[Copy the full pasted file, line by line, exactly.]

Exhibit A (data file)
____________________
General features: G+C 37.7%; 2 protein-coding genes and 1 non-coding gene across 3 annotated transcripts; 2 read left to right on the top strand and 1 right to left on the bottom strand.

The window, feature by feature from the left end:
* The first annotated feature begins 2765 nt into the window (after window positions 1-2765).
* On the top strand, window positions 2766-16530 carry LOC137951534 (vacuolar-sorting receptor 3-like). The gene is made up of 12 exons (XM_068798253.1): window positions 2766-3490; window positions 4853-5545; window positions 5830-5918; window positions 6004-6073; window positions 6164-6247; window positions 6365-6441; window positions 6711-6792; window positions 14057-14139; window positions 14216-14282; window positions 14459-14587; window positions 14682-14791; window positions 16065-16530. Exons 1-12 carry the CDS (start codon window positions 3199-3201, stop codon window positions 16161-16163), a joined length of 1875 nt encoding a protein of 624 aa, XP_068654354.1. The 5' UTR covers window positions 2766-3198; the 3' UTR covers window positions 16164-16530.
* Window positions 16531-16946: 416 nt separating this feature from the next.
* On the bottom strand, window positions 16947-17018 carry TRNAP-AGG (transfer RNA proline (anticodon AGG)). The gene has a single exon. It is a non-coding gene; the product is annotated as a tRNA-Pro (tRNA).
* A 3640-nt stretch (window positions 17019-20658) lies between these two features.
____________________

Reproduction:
General features: G+C 37.7%; 2 protein-coding genes and 1 non-coding gene across 3 annotated transcripts; 2 read left to right on the top strand and 1 right to left on the bottom strand.

The window, feature by feature from the left end:
* The first annotated feature begins 2765 nt into the window (after window positions 1-2765).
* On the top strand, window positions 2766-16530 carry LOC137951534 (vacuolar-sorting receptor 3-like). The gene is made up of 12 exons (XM_068798253.1): window positions 2766-3490; window positions 4853-5545; window positions 5830-5918; window positions 6004-6073; window positions 6164-6247; window positions 6365-6441; window positions 6711-6792; window positions 14057-14139; window positions 14216-14282; window positions 14459-14587; window positions 14682-14791; window positions 16065-16530. Exons 1-12 carry the CDS (start codon window positions 3199-3201, stop codon window positions 16161-16163), a joined length of 1875 nt encoding a protein of 624 aa, XP_068654354.1. The 5' UTR covers window positions 2766-3198; the 3' UTR covers window positions 16164-16530.
* Window positions 16531-16946: 416 nt separating this feature from the next.
* On the bottom strand, window positions 16947-17018 carry TRNAP-AGG (transfer RNA proline (anticodon AGG)). The gene has a single exon. It is a non-coding gene; the product is annotated as a tRNA-Pro (tRNA).
* A 3640-nt stretch (window positions 17019-20658) lies between these two features.